By Rosalind Hughes, founder, Just Caring Legal
Despite repeated requests, the government has failed to confirm whether it will continue the “discharge-to-assess” funding that has been in place since the start of the pandemic. This currently guarantees four weeks (reduced from six weeks in July) of funding for each hospital-leaver needing new or additional care. It means they leave the wards as soon as they are medically ready, freeing up vital capacity. Patients and their families then have four weeks to finalise longer-term care arrangements and sort out who should pay. For those with a potential ongoing “primary health need“, this will include an assessment for NHS Continuing Healthcare. If the local Clinical Commissioning Group (CCG) does not complete the CHC assessment within four weeks, it must continue funding the care until it does.
Has discharge-to-assess been a success?
Experts say this policy has significantly reduced the average length of hospital stays and facilitated patient flows from acute to community settings. Data from NHS England and NHS Improvement shows a 28% reduction in patients staying over 21 days in hospital between winter 2019/20 and winter 2020/21. As a result, many believe the discharge-to-assess policy should become a permanent fixture. Our view is that if this happens, it must be with the six weeks’ rather than four weeks’ post-discharge funding.
We are hearing daily of the myriad ways that CCGs are attempting to take shortcuts and rush through NHS Continuing Healthcare assessments. The reduction from a six- to a four-week deadline has only made this worse. CCGs are already under immense pressure to clear the backlog in assessments from the pandemic. Adding in a financial penalty for failing to meet the four-week deadline just increases the incentive to cut corners.
CCGs appear to be thinking up new ways to rush through NHS Continuing Healthcare assessments
One of the common ways they do this is to cut family representatives out of the multi-disciplinary team (MDT) meeting. The MDT is where health and social care professionals come together to decide on whether the person has a primary health need. They use a standardised tool called the Decision Support Tool to help them assess the nature, intensity, complexity and unpredictability of care needs.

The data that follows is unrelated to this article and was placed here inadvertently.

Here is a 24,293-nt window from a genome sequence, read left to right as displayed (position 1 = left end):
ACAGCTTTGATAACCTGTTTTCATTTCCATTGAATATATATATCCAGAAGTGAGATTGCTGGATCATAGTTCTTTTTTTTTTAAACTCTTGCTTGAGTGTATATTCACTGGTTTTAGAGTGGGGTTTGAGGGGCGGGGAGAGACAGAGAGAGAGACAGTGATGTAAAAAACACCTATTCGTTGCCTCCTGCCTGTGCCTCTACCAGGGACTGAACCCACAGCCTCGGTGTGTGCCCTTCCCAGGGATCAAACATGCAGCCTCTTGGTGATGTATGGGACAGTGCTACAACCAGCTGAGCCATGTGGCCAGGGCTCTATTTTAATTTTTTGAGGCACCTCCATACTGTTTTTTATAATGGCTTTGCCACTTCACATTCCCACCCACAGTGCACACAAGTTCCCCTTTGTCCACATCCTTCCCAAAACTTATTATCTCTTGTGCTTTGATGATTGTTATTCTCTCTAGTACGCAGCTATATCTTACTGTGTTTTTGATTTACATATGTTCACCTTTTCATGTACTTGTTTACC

The National Framework for NHS Continuing Healthcare says the individual and their representative(s) should be fully involved in this. They should give their views on care needs and say whether they agree with the MDT’s assessments. The MDT should then give these views due weight and discuss them fully. Instead, we are hearing that increasingly MDTs are completing the DST behind closed doors. Then they present the decision – most often a negative one – as a fait accompli.
We are also hearing of families not receiving sufficient notice that the MDT is taking place. CCGs may give a take-it-or-leave-it date, without attempting to accommodate families’ schedules and commitments. Another common tactic is to cut the evidence-gathering short, instead relying almost completely on the verbal testimony of a single care home staff member. This will often be a manager, who does not know the individual particularly well. It is a recipe for under-assessing needs and failing to give people the funding – and the care – they need and deserve.
It is our job at Just Caring Legal to take on the corner-cutters
Has your NHS Continuing Healthcare assessment been rushed? Has the CCG failed to inform and involve you? If so, you may well have grounds for an appeal. The CCG is bound by law to have regard to the National Framework in all its decision-making processes. If it has failed to do so, then the decision is ripe for challenge. That is where we come in. We can do as much or as little as you require, from giving an expert opinion on your case to undertaking the appeal on your behalf. So call or email us today for a free initial assessment of your case. Still within the four-week window? Call us anyway for advice on how to maximise your chances of success.